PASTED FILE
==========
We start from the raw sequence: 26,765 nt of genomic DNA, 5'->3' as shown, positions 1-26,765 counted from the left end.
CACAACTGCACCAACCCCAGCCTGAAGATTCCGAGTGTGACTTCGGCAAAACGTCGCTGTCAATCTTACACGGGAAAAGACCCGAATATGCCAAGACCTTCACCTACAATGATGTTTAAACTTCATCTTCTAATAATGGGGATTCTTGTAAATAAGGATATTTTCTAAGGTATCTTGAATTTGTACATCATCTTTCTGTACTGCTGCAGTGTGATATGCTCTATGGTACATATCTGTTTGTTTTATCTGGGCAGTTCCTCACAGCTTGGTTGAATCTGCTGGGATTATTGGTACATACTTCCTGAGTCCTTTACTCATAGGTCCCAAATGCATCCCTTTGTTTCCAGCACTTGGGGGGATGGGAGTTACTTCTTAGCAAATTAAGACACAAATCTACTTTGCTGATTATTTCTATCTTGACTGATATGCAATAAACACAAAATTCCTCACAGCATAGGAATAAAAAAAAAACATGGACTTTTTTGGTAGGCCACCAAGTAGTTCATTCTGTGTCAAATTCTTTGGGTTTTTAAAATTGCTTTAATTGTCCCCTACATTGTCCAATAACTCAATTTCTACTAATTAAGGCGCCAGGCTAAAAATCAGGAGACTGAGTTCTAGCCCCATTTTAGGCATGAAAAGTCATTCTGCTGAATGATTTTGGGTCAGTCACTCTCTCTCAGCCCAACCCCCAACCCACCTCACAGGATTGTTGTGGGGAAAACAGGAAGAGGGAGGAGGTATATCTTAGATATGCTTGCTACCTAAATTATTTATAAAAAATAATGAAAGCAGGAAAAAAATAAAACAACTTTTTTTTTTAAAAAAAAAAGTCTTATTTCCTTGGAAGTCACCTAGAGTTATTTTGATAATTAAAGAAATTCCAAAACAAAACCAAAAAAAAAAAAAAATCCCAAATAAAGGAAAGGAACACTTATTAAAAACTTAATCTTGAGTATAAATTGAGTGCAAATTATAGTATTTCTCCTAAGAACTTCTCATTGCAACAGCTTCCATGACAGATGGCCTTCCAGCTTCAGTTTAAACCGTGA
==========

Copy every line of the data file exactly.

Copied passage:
We start from the raw sequence: 26,765 nt of genomic DNA, 5'->3' as shown, positions 1-26,765 counted from the left end.
CACAACTGCACCAACCCCAGCCTGAAGATTCCGAGTGTGACTTCGGCAAAACGTCGCTGTCAATCTTACACGGGAAAAGACCCGAATATGCCAAGACCTTCACCTACAATGATGTTTAAACTTCATCTTCTAATAATGGGGATTCTTGTAAATAAGGATATTTTCTAAGGTATCTTGAATTTGTACATCATCTTTCTGTACTGCTGCAGTGTGATATGCTCTATGGTACATATCTGTTTGTTTTATCTGGGCAGTTCCTCACAGCTTGGTTGAATCTGCTGGGATTATTGGTACATACTTCCTGAGTCCTTTACTCATAGGTCCCAAATGCATCCCTTTGTTTCCAGCACTTGGGGGGATGGGAGTTACTTCTTAGCAAATTAAGACACAAATCTACTTTGCTGATTATTTCTATCTTGACTGATATGCAATAAACACAAAATTCCTCACAGCATAGGAATAAAAAAAAAACATGGACTTTTTTGGTAGGCCACCAAGTAGTTCATTCTGTGTCAAATTCTTTGGGTTTTTAAAATTGCTTTAATTGTCCCCTACATTGTCCAATAACTCAATTTCTACTAATTAAGGCGCCAGGCTAAAAATCAGGAGACTGAGTTCTAGCCCCATTTTAGGCATGAAAAGTCATTCTGCTGAATGATTTTGGGTCAGTCACTCTCTCTCAGCCCAACCCCCAACCCACCTCACAGGATTGTTGTGGGGAAAACAGGAAGAGGGAGGAGGTATATCTTAGATATGCTTGCTACCTAAATTATTTATAAAAAATAATGAAAGCAGGAAAAAAATAAAACAACTTTTTTTTTTAAAAAAAAAAGTCTTATTTCCTTGGAAGTCACCTAGAGTTATTTTGATAATTAAAGAAATTCCAAAACAAAACCAAAAAAAAAAAAAAATCCCAAATAAAGGAAAGGAACACTTATTAAAAACTTAATCTTGAGTATAAATTGAGTGCAAATTATAGTATTTCTCCTAAGAACTTCTCATTGCAACAGCTTCCATGACAGATGGCCTTCCAGCTTCAGTTTAAACCGTGA